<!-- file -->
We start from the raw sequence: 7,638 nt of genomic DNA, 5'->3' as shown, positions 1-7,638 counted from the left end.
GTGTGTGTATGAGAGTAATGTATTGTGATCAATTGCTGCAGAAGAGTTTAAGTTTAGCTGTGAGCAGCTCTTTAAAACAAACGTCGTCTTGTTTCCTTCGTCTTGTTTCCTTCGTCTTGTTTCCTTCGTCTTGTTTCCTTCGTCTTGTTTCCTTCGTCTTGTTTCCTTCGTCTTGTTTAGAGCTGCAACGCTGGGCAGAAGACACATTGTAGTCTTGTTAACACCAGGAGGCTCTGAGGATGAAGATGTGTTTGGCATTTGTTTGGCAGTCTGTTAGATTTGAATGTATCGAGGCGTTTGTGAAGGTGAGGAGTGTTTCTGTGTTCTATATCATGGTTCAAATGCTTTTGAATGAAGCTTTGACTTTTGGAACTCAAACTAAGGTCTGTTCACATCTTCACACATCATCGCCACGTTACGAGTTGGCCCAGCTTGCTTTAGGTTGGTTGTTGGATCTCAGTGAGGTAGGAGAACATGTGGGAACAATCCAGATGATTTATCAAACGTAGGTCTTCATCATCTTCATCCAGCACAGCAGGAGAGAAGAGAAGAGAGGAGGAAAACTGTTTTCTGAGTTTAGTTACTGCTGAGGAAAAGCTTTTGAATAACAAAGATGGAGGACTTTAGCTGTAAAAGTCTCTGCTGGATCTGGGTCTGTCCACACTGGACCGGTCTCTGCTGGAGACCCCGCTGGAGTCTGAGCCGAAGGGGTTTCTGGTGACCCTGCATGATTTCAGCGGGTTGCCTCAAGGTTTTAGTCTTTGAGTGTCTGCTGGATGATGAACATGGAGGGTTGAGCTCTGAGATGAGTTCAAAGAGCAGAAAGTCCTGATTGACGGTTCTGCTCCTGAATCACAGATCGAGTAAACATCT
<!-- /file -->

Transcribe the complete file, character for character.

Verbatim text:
We start from the raw sequence: 7,638 nt of genomic DNA, 5'->3' as shown, positions 1-7,638 counted from the left end.
GTGTGTGTATGAGAGTAATGTATTGTGATCAATTGCTGCAGAAGAGTTTAAGTTTAGCTGTGAGCAGCTCTTTAAAACAAACGTCGTCTTGTTTCCTTCGTCTTGTTTCCTTCGTCTTGTTTCCTTCGTCTTGTTTCCTTCGTCTTGTTTCCTTCGTCTTGTTTCCTTCGTCTTGTTTAGAGCTGCAACGCTGGGCAGAAGACACATTGTAGTCTTGTTAACACCAGGAGGCTCTGAGGATGAAGATGTGTTTGGCATTTGTTTGGCAGTCTGTTAGATTTGAATGTATCGAGGCGTTTGTGAAGGTGAGGAGTGTTTCTGTGTTCTATATCATGGTTCAAATGCTTTTGAATGAAGCTTTGACTTTTGGAACTCAAACTAAGGTCTGTTCACATCTTCACACATCATCGCCACGTTACGAGTTGGCCCAGCTTGCTTTAGGTTGGTTGTTGGATCTCAGTGAGGTAGGAGAACATGTGGGAACAATCCAGATGATTTATCAAACGTAGGTCTTCATCATCTTCATCCAGCACAGCAGGAGAGAAGAGAAGAGAGGAGGAAAACTGTTTTCTGAGTTTAGTTACTGCTGAGGAAAAGCTTTTGAATAACAAAGATGGAGGACTTTAGCTGTAAAAGTCTCTGCTGGATCTGGGTCTGTCCACACTGGACCGGTCTCTGCTGGAGACCCCGCTGGAGTCTGAGCCGAAGGGGTTTCTGGTGACCCTGCATGATTTCAGCGGGTTGCCTCAAGGTTTTAGTCTTTGAGTGTCTGCTGGATGATGAACATGGAGGGTTGAGCTCTGAGATGAGTTCAAAGAGCAGAAAGTCCTGATTGACGGTTCTGCTCCTGAATCACAGATCGAGTAAACATCT